Gut Check No.336: Footballguys Staff IDP Rookie Draft


Photo by James Santelli.

Photo by James Santelli.

Waldman profiles the Footballguys’ Staff IDP Dynasty League Rookie Draft. 

Is it just me or does it seem a little weird that I don’t know the actually name of my favorite fantasy football league format? The acronym is “IOP,” and what it stands for is the mystery:

Individual Optimized Performance…

It’s On, Punk…

I Ostracize Punters…

It’s Original P-Funk…

Your guess is as good as mine. What I can tell you about IOP is the scoring rules enhance the value of defensive players. Last year 16 of the top 50 fantasy players in this league were defenders and J.J. Watt was the top player overall.

This is unusual. In 2013, 24 of the top 50 scorers were defenders and they constituted exactly half of the top 24. Robert Quinn and Watt were two of the three players overall.

Here’s the scoring:

If you’re seeking a league that tests your skill at valuing impact players on both sides of the ball, IOP formats are among the best around. Jene Bramel, Sigmund Bloom and I have long competed in an IOP re-draft showcase so we were excited when our buds at Footballguys expressed interest in a staff dynasty IDP league and they were open to this scoring system.

We’re entering year No.3 in this league. Heath Cummings, now of CBS Sports, beat Bloom for the inaugural crown. Last year, Bramel turned a 2-11 team into 7-6 contender. He lost to Bloom in the first round and Bloom ran into an 11-2 buzz saw that is also known as Jeff Haseley’s championship squad.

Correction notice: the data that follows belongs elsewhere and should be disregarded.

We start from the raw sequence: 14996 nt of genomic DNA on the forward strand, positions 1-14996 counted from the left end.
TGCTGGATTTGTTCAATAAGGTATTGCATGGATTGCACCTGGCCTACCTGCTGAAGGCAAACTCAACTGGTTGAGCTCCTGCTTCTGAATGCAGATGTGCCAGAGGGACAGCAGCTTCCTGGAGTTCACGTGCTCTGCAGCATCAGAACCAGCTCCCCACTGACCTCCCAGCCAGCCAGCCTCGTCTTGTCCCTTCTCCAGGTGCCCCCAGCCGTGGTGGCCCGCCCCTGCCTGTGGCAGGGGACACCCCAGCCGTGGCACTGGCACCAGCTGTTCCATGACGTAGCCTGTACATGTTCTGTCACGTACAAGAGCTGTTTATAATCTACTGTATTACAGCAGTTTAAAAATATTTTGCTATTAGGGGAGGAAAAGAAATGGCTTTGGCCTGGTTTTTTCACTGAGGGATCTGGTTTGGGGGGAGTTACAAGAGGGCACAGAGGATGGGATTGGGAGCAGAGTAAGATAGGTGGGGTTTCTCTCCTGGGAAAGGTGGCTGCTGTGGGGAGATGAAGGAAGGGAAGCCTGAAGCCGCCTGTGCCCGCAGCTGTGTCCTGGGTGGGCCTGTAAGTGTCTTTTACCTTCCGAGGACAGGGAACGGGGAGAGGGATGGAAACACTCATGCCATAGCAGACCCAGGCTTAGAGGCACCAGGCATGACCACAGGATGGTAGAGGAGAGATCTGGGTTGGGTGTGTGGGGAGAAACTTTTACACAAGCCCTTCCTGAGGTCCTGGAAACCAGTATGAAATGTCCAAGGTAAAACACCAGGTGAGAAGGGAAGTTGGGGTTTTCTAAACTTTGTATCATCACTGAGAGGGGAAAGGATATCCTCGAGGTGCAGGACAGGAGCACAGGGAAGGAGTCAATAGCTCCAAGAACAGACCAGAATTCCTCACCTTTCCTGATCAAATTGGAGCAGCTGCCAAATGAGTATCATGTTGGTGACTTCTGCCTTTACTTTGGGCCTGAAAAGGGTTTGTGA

I should know, I’m in Haseley’s division. Although I beat Haseley in Week 2, my team went 5-8 for the second consecutive year thanks to Josh Gordon and Greg Hardy‘s suspensions, Roddy White and Reggie Wayne getting older faster than I anticipated, and Tyvon Branch‘s health difficulties.

Eight of the 12 teams in this league were no more than 2 games above or below .500. Despite Hasley’s dominance, parody is the underlying theme of this league.

It’s why profiling this staff league rookie draft serves as good platform of discussion about strategy, team-building, and rookie discussion. It was a nine-round draft, 108 picks, non-serpentine order. Open this link if you want to see the entire draft as it played out.

For additional analysis, read the rest of this piece at Footballguys.com 

Categories: Footballguys, Matt Waldman, PlayersTags: , , , , , , , ,

Leave a Reply

This site uses Akismet to reduce spam. Learn how your comment data is processed.

%d bloggers like this: